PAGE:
It is the Year of Our Lord 1200. King John is on the throne of England, and Harry Talvace is coming home from the monastery where he has spent his boyhood. His father, Sir Eudo, hopes to make Harry a master mason and an important man on his estate. But Harry’s hot sense of justice — a justice that is often at odds with the law — forces him to a choice that sends him and his beloved foster-brother Adam far from the Talvace estate, into France. There he will learn the skills and meet the people that will shape all the rest of his life’s work: the making of a marvelous cathedral on the dangerous Welsh border.
The Heaven Tree, by Edith Pargeter (who also wrote the Brother Cadfael series under the name Ellis Peters) weaves together three strands: the political, the personal, and the architectural. Harry works for Isambard, a fiercely proud nobleman who is bound up with King John’s fate. The politics of England, both at home and abroad, affect Harry’s work at first only distantly. But when Isambard conceives a feud with Llewellyn, the prince of Wales, Harry must make unexpected and impossible choices.
Some of the book’s most beautiful moments come in the descriptions of Harry’s work as the master mason of the church he is building at Parfois, Isambard’s estate. In the year 1200, of course, the Gothic style was just beginning to be born, and Harry’s visions are often shocking to those around him, as when he refuses to ornament his rood screen with a crucifix:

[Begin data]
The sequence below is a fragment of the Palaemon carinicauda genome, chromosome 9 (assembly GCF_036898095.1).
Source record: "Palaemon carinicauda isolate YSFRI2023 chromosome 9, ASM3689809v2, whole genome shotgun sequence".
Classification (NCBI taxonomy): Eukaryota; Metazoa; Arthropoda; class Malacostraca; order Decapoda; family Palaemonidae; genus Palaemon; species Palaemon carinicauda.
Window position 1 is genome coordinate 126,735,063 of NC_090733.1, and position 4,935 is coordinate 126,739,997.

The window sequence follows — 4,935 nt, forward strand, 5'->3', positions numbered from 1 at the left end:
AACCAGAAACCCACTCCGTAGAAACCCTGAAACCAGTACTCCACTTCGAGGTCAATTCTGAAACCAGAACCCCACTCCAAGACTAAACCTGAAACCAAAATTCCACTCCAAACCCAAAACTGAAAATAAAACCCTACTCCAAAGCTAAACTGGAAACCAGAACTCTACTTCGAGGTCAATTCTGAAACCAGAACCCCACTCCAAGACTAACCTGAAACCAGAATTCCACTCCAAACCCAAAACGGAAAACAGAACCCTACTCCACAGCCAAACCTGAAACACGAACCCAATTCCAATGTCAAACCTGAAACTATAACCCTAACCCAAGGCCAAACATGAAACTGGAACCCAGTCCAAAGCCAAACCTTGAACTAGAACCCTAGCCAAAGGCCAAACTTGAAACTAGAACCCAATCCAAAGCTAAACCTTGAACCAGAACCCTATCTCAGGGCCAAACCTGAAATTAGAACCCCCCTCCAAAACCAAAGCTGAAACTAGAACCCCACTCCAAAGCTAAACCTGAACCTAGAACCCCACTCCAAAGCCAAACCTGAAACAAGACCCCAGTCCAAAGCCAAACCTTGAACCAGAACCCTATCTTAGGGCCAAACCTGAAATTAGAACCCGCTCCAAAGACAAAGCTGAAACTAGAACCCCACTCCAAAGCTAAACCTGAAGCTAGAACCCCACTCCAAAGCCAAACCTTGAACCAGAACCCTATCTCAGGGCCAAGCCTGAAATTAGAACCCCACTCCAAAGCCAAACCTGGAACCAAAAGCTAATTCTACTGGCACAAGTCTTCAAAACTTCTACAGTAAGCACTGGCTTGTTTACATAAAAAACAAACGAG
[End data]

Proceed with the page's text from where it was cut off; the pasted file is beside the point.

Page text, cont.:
The low rood screen was perfect, delicate, austere. Master Matthew should not touch it again; he should not add one flourish to its spare simplicity. Its springing stems fretted the light into golden ladders across the patterned slip-tiles of the nave. No cross and no figures of mourning should ever cast long, asymmetrical shadows over that field of brilliance, and shatter its unity. He felt for his master carpenter, but he would not have such beauty marred.
The personalities and relationships are what really make the book what it is, however. The characters are strong and flawed, interesting and capable of growth and change, including the women. Madonna Benedetta, an Italian courtesan who becomes Isambard’s mistress, is one of the best female characters I’ve seen in a historical novel in a long time.
Pargeter does a nearly impeccable job of allowing her characters to be both people of their time — bound up with feudal ties and the obligations those impose — and people who can critique and sometimes rebel against those ties. Harry may find feudal law unjust, and may sometimes flout it, but he always has to take the consequences, and others generally find him foolish, not noble.
I completely enjoyed this book. The very first few scenes are a little slow, but once Harry gets to France, I found myself wrapped up in his story, and pulled along right to the finish, surreptitiously crying over the ending. It’s a wonderful historical novel (and, as it happens, the first in a trilogy). I have never been drawn to read the Brother Cadfael books, but this novel was a real treasure, and I can’t wait to read the next one in the trilogy: The Green Branch.